There are a number of Bald Eagle nests on streaming cams in Florida: Captiva, NEFlorida, SWFlorida, the WRDC, and Osceola to name five. Three of the nests have eaglets who are getting their blood feathers and beginning to look like gorgeous dark espresso juveniles. One nest did not have viable eggs on its first clutch and NE Florida has eaglets who are, on average 14 days old.
Gabby and Samson really had a weekend of bad weather. Rain and high winds rocked the nest but it did not rock this great eagle couple. Samson piled the fish on the nest so the entire family could eat regardless of the weather and Gabby did an amazing job of keeping NE26 and 27 dry and fed. This is an incredible team!
NE 26 is 15 days old and NE 27 is 13 days old today.
The eaglets at NEFlorida are in the process of losing their natal down and getting the thermal down. At that time they will be able to more regulate their own temperature.
At the WRDC nest of Ron and Rita, the eaglets are getting their blood feathers or juvenile feathers. I say the word ‘blood’ feather because the middle area of the feather – often called the quill – is full of blood. If it should break, the eagle could bleed to death. Just this morning Rita stepped on R2’s wing and there was concern.
R1 is 37 days old and R2 is 36 days old today.
That is R2 nearest the adult. Note the lovely thermal down and the dark feathers. They are growing in through the follicles where the natal down was (or so I am told). What is interesting to me in terms of eaglet behaviour is that R2 is beginning to walk. He is not fully steady but he will move from one side of the nest to the other on his feet.
There he made it. You can see that R1 has more juvenile feathers than R2. It is a good way to distinguish them.
Here is some information on the stages of development.
The eaglet at the Osceola Bald Eagle Nest is ahead of the eaglets at the WRDC in terms of its plumage development. There are three Bald Eagle nests with only one hatchling so far: Osceola, Kistachie National Forest, and Berry College. The single at Osceola is actively looking over the edge of the nest to the world beyond. An adult is providing security on a branch to the left.
It might look like E19 and E20 are alone on the nest but just like the eaglet at Osceola, they aren’t. Harriet or M15 or both will be up on the higher branches keep guard over their nest and their territory.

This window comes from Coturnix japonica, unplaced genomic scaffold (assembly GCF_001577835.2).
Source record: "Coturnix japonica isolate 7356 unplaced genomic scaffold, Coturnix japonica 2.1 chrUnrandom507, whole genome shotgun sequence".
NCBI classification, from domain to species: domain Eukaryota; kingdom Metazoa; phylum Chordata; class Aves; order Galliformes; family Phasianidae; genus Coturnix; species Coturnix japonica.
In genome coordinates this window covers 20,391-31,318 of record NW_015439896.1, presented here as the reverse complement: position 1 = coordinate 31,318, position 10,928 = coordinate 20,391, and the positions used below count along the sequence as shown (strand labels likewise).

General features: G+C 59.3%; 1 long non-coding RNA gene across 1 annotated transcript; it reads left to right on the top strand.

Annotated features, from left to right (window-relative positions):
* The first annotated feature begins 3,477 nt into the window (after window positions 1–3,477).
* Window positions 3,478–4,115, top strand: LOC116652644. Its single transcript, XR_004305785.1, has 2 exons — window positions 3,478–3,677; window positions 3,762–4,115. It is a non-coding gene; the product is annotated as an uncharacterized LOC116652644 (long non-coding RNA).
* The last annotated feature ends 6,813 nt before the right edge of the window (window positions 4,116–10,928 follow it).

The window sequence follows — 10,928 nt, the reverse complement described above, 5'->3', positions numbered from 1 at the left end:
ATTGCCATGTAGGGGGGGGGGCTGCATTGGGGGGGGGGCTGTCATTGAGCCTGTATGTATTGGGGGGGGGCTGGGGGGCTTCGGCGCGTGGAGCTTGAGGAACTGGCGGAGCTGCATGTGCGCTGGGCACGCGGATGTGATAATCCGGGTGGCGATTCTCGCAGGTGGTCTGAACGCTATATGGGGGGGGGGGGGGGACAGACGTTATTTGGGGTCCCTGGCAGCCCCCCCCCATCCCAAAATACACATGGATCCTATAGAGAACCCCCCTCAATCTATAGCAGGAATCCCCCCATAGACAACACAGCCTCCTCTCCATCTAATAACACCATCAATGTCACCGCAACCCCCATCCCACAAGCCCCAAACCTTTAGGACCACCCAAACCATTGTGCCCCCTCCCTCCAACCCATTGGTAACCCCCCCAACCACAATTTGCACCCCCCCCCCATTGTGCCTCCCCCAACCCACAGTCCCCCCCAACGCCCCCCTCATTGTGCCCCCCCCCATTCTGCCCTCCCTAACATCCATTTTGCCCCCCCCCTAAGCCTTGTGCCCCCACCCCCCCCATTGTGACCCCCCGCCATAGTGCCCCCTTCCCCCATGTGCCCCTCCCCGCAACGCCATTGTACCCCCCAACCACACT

The plumage development on the SWFlorida Eaglets is between that of Osceola and WRDC it appears with Osceola being the most developed.
The Captiva Bald Eagle nest on Santibel Island of Connie and Clive did not have any hatchlings from the first clutch of eggs. It is unclear whether Connie and Clive will try for a second clutch. They each worked burying the egg yesterday and placing palm leaves over it. Surely a means of closure and new beginnings.
Other Bird World News:
Richmond continues to come to the Whirley Crane and spend time waiting for Rosie’s arrival. Today he stayed for over half an hour. Normally Rosie arrives right around Valentine’s Day. To get you in the mood for baby Ospreys, here is a compilation from last year and the triples: Sage, Poppy, and Lupin. It is nice to remember that Ervie was once this small! Oh, they grow and leave us way too fast.
Ervie is on the nest crying for Dad to deliver him a fish at the Port Lincoln Osprey Barge. The last fish delivery was yesterday at 15:07 so Ervie is very hungry this morning.
And breeding season has started at The Campanile Peregrine Falcon nest of Annie and Grinnell!!!!!!!!! Oh, how exciting!
I went to one of our local nature centres for my walk and to check on the little woodpecker that had a beak issue today. The temperature was only -7 C but the breeze off the lake made it feel much more colder.
The food in the feeders was almost gone. The Nuthatch was trying to get thee last of the suet.
There were a pair of Black-capped Chickadees feeding on Black Oil Seed.
The little woodpecker was not at the feeders when we departed the centre or returned.
It is hard to describe to anyone how much snow we have had. Here in the park it is almost at the top of the picnic tables.
We walked across the frozen lake and back. It was so quiet. The snow is dry and it crunched under our feet.
It was a lovely day despite the chill to be outside. I felt blessed.
If you are interested in what is happening on the high seas in terms of fishing, I will provide you with a link to the Sea Shepherd site. Paul Watson is a Canadian and he is intent on bringing to justice those who fish the seas illegally. Sea Shepherd also works with countries helping with illegal fishing in their waters. In September I had a friend taking photographs on the Faroe Islands when the largest pod of Dolphins was forced on shore. That report with images and why it was considered an illegal hunt is on the Sea Shepherd site under News. The fishing impacts the sea birds like the Albatross. If huge illegal trawlers continue to harvest 24/7 seven days a week, the fish stocks in the ocean will be depleted. That along with warming waters is a huge threat to the Albatross and Petrels.
Once you go on the site, to find the latest news you have to click on Media and then news.
Thank you so much for joining me today. There is so much happening with the Bald Eagles that my mind has to stop and focus on a few at a time. Take care everyone. See you soon.
Thank you to the following for their streaming cams where I took my screen captures: NEFlorida Bald Eagles and the AEF, WRDC, Osceola Bald Eagles, SWFlorida and D Pritchett, Port Lincoln Osprey Project.